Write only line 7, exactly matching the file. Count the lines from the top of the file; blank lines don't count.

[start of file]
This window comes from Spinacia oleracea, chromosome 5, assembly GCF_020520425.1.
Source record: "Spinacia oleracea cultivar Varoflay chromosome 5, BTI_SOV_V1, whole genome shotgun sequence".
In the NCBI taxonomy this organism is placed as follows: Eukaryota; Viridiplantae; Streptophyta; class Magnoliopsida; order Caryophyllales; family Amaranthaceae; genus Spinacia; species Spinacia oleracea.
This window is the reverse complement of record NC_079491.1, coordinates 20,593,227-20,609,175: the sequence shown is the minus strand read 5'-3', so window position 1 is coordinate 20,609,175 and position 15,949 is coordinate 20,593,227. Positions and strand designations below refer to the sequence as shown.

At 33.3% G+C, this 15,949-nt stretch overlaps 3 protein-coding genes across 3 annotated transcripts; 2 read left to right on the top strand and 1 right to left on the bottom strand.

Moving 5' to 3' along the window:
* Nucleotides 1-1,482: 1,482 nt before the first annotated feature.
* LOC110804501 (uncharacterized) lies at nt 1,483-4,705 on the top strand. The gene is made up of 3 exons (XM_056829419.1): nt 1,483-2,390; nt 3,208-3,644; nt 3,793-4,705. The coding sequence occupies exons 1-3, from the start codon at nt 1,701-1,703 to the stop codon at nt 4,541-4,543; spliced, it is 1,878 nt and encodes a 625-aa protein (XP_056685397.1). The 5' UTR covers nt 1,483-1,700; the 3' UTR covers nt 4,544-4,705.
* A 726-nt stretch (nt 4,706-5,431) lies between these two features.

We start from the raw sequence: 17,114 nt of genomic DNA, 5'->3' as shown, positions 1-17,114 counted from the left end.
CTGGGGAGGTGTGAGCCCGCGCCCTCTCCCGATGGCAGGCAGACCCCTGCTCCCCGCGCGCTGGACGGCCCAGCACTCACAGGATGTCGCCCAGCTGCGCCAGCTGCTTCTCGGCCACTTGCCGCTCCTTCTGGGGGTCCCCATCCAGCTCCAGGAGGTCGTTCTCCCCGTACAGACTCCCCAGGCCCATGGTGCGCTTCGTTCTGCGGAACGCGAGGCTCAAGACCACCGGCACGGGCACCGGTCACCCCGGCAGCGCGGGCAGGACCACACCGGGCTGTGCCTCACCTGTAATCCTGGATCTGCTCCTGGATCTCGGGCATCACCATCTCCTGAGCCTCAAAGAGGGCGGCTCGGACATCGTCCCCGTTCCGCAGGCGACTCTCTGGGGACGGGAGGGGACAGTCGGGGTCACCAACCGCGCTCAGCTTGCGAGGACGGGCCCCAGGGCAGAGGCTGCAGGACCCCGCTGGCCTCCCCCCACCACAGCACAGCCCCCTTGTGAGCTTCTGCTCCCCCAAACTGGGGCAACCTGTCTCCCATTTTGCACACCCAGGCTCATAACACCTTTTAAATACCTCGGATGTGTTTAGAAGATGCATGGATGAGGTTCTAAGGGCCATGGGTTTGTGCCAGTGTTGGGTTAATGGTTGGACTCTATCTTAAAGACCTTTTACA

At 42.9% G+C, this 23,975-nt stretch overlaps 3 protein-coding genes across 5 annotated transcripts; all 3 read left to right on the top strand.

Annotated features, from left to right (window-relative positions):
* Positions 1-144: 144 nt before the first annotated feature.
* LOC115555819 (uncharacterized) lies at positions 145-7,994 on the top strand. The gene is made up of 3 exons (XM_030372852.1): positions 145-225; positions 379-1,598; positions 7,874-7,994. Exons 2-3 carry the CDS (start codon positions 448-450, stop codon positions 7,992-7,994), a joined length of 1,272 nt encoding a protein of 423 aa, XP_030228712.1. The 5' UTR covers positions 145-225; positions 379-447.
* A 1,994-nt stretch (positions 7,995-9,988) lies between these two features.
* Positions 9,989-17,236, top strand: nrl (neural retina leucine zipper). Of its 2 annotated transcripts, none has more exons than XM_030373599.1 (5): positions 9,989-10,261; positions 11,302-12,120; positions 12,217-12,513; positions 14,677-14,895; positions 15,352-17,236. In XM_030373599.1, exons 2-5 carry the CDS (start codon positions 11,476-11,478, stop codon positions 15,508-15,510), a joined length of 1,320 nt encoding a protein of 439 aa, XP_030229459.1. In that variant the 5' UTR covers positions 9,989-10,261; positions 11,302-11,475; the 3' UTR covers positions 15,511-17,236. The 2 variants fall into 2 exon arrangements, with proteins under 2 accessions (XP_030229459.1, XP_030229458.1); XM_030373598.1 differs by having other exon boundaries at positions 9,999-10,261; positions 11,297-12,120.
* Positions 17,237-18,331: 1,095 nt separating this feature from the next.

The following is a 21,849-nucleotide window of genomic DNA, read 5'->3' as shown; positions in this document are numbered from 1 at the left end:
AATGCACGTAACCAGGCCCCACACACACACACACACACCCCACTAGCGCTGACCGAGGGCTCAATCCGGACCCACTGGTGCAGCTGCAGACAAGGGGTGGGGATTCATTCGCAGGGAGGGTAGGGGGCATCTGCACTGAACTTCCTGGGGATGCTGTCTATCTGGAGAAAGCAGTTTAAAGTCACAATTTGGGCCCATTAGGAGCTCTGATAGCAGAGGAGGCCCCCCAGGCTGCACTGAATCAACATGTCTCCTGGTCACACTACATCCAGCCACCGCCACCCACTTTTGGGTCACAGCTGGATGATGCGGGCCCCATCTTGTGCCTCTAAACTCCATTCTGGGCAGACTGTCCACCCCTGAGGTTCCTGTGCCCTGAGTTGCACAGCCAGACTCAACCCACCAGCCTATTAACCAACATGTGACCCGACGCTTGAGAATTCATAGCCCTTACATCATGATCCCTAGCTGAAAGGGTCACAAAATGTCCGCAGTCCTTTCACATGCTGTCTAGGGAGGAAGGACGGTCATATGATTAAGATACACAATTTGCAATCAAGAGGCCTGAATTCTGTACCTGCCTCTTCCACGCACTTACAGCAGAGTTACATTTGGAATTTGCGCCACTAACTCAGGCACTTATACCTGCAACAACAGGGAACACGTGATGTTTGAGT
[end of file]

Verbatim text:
* Nucleotides 1-1,482: 1,482 nt before the first annotated feature.